Sometimes I Get So Angry..!

There’s no one theme to this post but observations about several issues. First and foremost is the lack of traction on the My Library By Right Campaign, an area I promised to explore further in my last post. The lack of signatures is very saddening and led to an outburst from Cilip ex-president Phil Bradley on his blog entitled ‘Really angry…’

I share his frustration with the apparent apathy out there. At the time of Phil’s blog there had only been 6,000 signatures, which has now increased to just over 9,000. This is embarrassingly low. There are 13,000 Cilip members so at the very least there should be 13,000 signatures. The fact there is not speaks volumes for the stronger together approach of Cilip representing different sectors. The number of signatures also doesn’t reflect all the library campaigns and individual campaigners out there. If everyone opposing closures at a local level signed the petition it would make a huge difference.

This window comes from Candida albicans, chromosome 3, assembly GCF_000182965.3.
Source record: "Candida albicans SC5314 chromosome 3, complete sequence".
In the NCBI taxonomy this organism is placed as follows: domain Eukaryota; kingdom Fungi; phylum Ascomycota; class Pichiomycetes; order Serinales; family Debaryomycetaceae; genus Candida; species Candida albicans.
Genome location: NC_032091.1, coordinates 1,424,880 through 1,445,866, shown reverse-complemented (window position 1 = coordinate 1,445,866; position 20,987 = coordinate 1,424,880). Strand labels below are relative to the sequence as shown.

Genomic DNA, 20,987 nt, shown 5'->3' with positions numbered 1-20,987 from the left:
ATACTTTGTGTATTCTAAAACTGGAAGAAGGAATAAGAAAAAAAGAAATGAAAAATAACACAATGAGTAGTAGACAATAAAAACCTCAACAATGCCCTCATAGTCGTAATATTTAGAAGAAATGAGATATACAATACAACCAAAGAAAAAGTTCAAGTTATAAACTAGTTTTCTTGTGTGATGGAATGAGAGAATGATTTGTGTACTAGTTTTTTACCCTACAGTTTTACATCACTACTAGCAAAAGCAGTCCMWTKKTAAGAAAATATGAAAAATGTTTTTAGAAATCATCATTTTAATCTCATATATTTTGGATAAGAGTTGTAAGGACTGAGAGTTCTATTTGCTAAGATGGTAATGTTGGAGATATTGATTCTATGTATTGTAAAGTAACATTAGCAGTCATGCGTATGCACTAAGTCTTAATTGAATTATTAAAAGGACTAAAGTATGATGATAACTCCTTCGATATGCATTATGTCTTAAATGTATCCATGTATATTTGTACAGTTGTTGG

So here’s some things that everyone can do:

  • Sign the petition (no brainer)
  • Share not just once but repeatedly on social media
  • Ask family and friends to sign
  • If allowed share in the workplace and ask colleagues to sign
  • Some workplaces will not allow such open campaigning so talk to colleagues individually and ask to sign. At the end of the day this is a professional issue and you have every right to discuss it
  • Have the campaign poster or Cilip Update (Dec/jan 2015/16) prominently displayed in your office or at your workstation to help generate discussion and show your support